Friday, March 27, 2015

Health & Wellness

Rapid test speeds up access to tuberculosis treatment in Nunavut, study finds

TORONTO — A study has shown that a new rapid tuberculosis test can change treatment in Nunavut, where rates of the disease are among the highest in the country.
Next-day results are now available, whereas it previously took at best a week, and often several, to diagnose the disease.

Social media can contribute to the winter blues: professor

HALIFAX — People in storm-battered Atlantic Canada might be fixated on winter, but a psychology professor says tweeting about it isn’t the best way to blow off steam.
Holly Seniuk of the University of New Brunswick said Thursday many people experience increased anxiety, depression, anger and stress during the winter months.

Fresh blood no better for transfusions: study

TORONTO—Freshly-donated blood is not better than older blood when it is transfused into severely-ill patients, a new Canadian-led study reports.
The findings will be a relief to blood collection agencies, which have faced calls to shorten the length of time blood can be stored before it is transfused.
In fact, Canadian Blood Services said they were very pleased with the outcome.

Study: Fast-food curb in South Los Angeles failed to reduce obesity rates or improve diets

LOS ANGELES — A much-hailed law that restricted the opening of new stand-alone fast-food restaurants in one of the poorest sections of Los Angeles did not curb obesity or improve diets, a new study found.

Fresh blood no better for transfusions, Canadian-led study shows

TORONTO — Freshly donated blood is not better than older blood when it is transfused into severely ill patients, a new Canadian-led study reports.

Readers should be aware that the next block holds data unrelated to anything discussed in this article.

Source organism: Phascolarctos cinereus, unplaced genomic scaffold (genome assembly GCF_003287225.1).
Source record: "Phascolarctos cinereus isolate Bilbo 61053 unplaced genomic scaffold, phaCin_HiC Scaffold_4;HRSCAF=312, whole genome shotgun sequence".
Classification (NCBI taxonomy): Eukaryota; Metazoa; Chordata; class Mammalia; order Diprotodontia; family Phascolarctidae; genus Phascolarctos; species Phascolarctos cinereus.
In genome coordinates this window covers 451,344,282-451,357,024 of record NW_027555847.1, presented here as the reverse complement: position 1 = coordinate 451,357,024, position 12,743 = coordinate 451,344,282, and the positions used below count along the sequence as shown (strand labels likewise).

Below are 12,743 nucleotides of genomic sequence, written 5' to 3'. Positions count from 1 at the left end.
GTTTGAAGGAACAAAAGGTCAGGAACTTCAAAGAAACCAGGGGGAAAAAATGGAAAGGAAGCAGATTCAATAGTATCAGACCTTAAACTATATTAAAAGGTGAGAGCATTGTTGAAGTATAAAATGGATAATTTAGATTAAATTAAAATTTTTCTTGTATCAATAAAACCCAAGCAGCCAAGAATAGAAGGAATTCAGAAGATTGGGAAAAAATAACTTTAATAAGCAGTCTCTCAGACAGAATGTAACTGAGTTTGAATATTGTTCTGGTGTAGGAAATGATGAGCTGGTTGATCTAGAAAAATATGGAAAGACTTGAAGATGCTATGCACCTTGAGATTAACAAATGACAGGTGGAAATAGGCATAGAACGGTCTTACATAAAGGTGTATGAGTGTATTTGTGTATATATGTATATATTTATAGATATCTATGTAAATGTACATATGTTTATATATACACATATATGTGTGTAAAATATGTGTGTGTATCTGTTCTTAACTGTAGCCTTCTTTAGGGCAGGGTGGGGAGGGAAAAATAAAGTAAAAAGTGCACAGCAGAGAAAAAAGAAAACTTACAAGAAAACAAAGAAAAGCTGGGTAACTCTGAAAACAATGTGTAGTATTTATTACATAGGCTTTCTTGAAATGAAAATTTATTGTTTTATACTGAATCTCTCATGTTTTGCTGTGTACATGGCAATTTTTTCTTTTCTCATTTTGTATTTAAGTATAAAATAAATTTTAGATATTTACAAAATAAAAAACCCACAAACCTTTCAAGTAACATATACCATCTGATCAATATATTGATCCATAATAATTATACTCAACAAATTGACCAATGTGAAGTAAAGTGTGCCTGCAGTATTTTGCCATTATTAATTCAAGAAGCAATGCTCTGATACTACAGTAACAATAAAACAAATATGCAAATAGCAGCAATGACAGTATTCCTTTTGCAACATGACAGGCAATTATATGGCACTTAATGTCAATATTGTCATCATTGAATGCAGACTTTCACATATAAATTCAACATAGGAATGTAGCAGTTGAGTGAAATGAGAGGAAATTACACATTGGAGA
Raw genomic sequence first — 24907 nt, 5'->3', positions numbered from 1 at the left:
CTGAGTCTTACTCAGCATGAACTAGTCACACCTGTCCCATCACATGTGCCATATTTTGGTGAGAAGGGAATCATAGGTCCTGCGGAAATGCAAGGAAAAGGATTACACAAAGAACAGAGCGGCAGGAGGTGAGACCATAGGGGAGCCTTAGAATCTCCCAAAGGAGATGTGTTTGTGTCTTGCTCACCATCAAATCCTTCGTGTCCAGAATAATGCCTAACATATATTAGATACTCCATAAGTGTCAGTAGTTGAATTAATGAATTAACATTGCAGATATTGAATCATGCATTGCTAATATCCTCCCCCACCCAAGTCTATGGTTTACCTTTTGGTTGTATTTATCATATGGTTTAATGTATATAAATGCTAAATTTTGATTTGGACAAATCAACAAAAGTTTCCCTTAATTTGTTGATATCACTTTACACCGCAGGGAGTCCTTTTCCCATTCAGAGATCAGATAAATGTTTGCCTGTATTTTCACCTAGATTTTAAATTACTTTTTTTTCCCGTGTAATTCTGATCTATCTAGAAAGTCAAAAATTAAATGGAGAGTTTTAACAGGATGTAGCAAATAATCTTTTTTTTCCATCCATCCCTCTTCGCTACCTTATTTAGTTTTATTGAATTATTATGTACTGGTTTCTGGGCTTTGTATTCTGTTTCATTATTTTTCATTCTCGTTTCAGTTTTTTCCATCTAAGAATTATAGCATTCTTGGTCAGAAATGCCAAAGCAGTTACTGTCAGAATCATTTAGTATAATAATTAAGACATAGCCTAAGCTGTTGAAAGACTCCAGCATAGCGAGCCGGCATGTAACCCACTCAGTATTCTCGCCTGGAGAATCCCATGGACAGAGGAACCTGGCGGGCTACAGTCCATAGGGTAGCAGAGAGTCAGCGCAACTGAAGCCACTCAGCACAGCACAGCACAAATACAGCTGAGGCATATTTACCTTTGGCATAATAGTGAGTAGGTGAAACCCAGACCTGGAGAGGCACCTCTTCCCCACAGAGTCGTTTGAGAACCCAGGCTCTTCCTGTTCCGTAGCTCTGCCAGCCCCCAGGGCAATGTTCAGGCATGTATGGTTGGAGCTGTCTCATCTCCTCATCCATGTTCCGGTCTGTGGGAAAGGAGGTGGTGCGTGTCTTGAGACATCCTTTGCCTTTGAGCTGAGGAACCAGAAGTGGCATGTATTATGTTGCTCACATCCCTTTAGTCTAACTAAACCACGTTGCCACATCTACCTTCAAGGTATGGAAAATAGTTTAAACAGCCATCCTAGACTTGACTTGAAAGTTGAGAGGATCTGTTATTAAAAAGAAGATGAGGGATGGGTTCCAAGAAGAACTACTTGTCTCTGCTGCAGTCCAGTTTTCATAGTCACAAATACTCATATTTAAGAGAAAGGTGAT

The findings will be a relief to blood collection agencies, which have faced calls to shorten the length of time blood can be stored before it is transfused. In fact, Canadian Blood Services said they were very pleased with the outcome.

Pharmacare could save cash: analysis

TORONTO—A national pharmacare program wouldn’t break the bank and should, in fact, save taxpayers billions of dollars, a new analysis suggests.
Spending on prescription drugs in Canada could drop by 32 percent, or $7.3 billion, if the country adopted a universal public drug plan, the authors said in the article, published yesterday in the Canadian Medical Association Journal.

Pharmacare could save cash: Experts say program could cut drug spending by $7.3B

TORONTO — A national pharmacare program wouldn’t break the bank and should in fact save taxpayers billions of dollars, a new analysis suggests.
Spending on prescription drugs in Canada could drop by 32 per cent or $7.3 billion if the country adopted a universal public drug plan, the authors said in the article, published Monday in the Canadian Medical Association Journal.

Research to probe possible cancer protection genes

Can certain genes protect people from cancer? One of the country’s top research organizations is hoping to find out.
The Canadian Cancer Society has commissioned geneticists in British Columbia to assess the genes of some of the country’s healthiest people.

National vaccination database needed to prevent outbreaks

ST. JOHN’S, N.L.—As Quebec health officials deal with a measles outbreak affecting 119 people, a new study says Canada needs a national database to help prevent and deal with future incidents.
“A key step forward is to track immunization status from birth,” said Colin Busby, co-author of “A Shot in the Arm: How to Improve Vaccination Policy in Canada.”

New research on ‘super seniors’ to probe whether cancer protection genes exist

Can certain genes protect people from cancer? One of the country’s top research organizations is hoping to find out.
The Canadian Cancer Society has commissioned geneticists in British Columbia to assess the genes of some of the country’s healthiest people.

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